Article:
If Jimmy Connors ever decides to mat and frame his most eye-compelling tennis matches, he certainly won't start with his 6-3, 6-7, 7-5, 6-0 victory over Ivan Lendl in the '83 US Open championship. Function far outstripped form in this one , but Jimmy was hardly disappointed, not after beating the powerful Czech for the second straight year to nail down his fifth US title.
''It wasn't quite as beautiful as some other finals I have played, and maybe wasn't the best match to look at, but it got the job done,'' Connors said. The triumph also enabled him to reach a pair of personal milestones, marking the first time he had been able to successfully defend a US Open championship and his 100th tournament victory overall.
Sunday's match was played in suffocating 100 degree heat. It turned Louis Armstrong Stadium into a turkish bath with quadra-phonic sound, most of which was supplied by the many pro-Connors backers in attendance.
The crowd of 20,000 savored the opportunity to watch Lendl, a super server, duel Connors, the premier return-of-serve man.
Lendl produced 16 aces, but just as often found his laser-beam serves rocketing back across the net with equal velocity.
''Nobody returns my first serve better,'' said Lendl, who admitted that this fact had something to do with his decision to slug it out from the baseline rather than follow his serves to the net.
Connors broke Lendl's serve 11 times, but ironically, Jimmy didn't have to lift his antiquated, small-headed steel racket to win the most telling point of the three-hour, five-minute match.
If Lendl had won it, the pivotal third set would have been his 6-4. Instead, a slight breeze sent his high toss off course, causing him to dump his second serve in the net. ''I should have caught the ball and tried again,'' he said regretfully. ''If you make a mistake like that you don't deserve to win.''
Sensing Lendl's dejection over the double fault, Connors broke serve, eventually won the set, then poured it on against a demoralized opponent to end matters in the fourth set.
Lendl, who earned $60,000 in his losing effort, had reached the final without dropping a set. If he had maintained his momentum, he would have become the first player since Neale Fraser in 1960 to win the title without the loss of a set. That, however, was hardly a major, or perhaps realistic, consideration against Connors, who plays with enough pride to fill the borough of Queens, and who wound up in the final after losing just one set himself, to first-round opponent Ramesh Krishnan.
Jimmy has said he likes any title with the letters ''US'' in front of it, and the Open obviously tops the list, which is why he always comes here primed for battle. He's a roll-up-your-sleeves type of player who loves to grunt and strain and rev himself up for the sports fans of this city.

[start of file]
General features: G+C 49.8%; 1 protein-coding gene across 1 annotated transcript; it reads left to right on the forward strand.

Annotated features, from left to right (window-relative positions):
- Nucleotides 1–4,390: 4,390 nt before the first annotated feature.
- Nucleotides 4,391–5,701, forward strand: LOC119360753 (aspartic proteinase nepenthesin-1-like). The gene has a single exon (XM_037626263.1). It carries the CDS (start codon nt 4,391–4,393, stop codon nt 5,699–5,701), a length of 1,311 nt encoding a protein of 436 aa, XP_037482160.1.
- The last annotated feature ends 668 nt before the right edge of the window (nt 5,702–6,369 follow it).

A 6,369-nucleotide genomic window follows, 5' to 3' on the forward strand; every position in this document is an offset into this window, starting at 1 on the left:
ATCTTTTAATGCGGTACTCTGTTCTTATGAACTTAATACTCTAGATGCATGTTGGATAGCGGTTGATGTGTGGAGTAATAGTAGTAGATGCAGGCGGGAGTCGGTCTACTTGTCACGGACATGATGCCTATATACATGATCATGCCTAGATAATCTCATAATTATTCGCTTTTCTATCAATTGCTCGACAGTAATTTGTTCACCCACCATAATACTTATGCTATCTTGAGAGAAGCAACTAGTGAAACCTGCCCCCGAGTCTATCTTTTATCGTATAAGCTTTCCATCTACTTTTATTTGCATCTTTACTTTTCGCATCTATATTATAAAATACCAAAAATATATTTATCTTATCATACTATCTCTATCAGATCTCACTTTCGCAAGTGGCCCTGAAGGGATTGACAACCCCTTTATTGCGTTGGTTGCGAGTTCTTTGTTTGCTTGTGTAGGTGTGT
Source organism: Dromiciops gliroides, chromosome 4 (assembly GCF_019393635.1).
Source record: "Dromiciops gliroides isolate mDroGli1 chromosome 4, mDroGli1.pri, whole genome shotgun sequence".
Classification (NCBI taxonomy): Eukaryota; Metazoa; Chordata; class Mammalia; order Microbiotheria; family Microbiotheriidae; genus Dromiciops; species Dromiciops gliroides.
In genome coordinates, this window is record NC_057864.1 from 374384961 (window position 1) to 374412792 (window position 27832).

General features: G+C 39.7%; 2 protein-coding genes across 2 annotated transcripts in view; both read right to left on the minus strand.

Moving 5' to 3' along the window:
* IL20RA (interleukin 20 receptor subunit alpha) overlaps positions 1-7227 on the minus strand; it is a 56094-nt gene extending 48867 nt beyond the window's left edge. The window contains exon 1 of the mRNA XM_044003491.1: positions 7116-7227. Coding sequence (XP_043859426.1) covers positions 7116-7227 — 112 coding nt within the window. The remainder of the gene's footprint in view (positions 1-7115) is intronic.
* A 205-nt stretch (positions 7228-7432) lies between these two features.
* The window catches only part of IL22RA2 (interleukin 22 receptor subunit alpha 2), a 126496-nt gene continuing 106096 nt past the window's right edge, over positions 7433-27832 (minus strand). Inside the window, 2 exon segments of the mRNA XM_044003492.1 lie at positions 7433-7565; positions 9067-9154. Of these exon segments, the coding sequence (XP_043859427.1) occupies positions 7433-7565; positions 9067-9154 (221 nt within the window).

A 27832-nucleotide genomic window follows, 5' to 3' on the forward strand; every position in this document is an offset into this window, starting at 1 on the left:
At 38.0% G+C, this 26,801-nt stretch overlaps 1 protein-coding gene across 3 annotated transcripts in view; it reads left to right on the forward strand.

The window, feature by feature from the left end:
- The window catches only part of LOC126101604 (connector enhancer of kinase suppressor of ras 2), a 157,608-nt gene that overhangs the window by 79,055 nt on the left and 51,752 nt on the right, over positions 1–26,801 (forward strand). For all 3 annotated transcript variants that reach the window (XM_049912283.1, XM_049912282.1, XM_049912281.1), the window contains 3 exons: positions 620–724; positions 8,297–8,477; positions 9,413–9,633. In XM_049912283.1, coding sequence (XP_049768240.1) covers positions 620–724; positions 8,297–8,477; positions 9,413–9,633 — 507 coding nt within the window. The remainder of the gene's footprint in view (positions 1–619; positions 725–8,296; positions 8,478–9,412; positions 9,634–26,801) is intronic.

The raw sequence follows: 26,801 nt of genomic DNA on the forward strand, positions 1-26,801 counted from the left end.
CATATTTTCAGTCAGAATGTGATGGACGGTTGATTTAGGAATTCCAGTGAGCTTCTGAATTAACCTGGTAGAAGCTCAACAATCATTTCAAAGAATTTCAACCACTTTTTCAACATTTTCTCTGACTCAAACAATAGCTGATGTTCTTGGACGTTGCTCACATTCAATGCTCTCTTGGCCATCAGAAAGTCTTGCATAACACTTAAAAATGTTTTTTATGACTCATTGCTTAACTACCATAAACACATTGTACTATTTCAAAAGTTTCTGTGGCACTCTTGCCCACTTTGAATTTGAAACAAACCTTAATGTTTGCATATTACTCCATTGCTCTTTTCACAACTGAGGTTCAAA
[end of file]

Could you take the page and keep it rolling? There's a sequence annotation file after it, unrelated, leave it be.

A year ago after winning Wimbledon he entered the Open on a roll, eager to underline again that Jimmy Connors, a young-old master at 30, still had a lot of good tennis in him.
This year, after winnng the US Indoor, he was eliminated early at both the French Open and Wimbledon. But he came to the National Tennis Center convinced that he could find a fair measure of satisfaction.
''I've told people all along that I'd be happy with half the year I had in 1982. This was that half,'' Connors said after polishing off Lendl, who was seeking to win an elusive first Grand Slam title.
Lendl was also aiming to become the first right-hander to win the men's crown since Australia's John Newcombe in 1973, the year Czechoslovakia's Jan Kodes was runner up.
Connors has played a significant role in this southpaw domination, displaying unequaled versatility by winning on three different surfaces - grass in 1974; clay in 1976; and asphalt in 1978, '82, and '83 - and rare longevity by winning the title nearly a decade apart.
In his first Open final, he lost just two games in blitzing 39-year-old Ken Rosewall. The slaughter that the brash youngster administered to the venerable Aussie didn't exactly endear him to tennis fans, who cheered heartily when he lost in the finals to foreigners Manuel Orantes and Guillermo Vilas in 1975 and 1977, respectively.
Gradually, however, Open-goers came to respect Connors for what he is - the Pete Rose of tennis. Cocky or not, Connors puts everything he has into the game, attacking balls with the ferocity of a Kung Fu star. When he unleashes his double-fisted backhand, both feet fly off the court and his mop of hair stands momentarily on end - a picture every tennis photographer loves to snap.
In an informal poll of men players, Connors has been cited as the toughest to play on the tour. John McEnroe, who was upset here by Bill Scanlon, can be frustrating because of his vast repertoire of shots, and facing Lendl, with his crunching serve and forehand, tends to be intimidating. But Jimmy gets the highest marks for sheer competitiveness. ''You earn every point against him,'' one player observed. ''You hit the ball as hard as you can, and it comes back even faster.''
In winning here, Connors became the first male to exceed $5 million in career prize money, but the back-to-back championships and 100th title were the more significant achievements in his own book. ''I was thinking about the 100th this summer,'' he said. ''I lost in the semifinals to Lendl in Montreal and to McEnroe in Cincinnati, but I wasn't doing it just so I could reach 100 here.''
Just chalk it up to good timing and his penchant for playing like a man possessed. Jimmy's not making any promises about next year, other than to say he'll be back, trying to knock the fuzz off the ball as usual.
McEnroe and Peter Fleming won the men's doubles, Martina Navratilova and Pam Shriver the women's, and Australians Elizabeth Sayers and John Fitzgerald the mixed.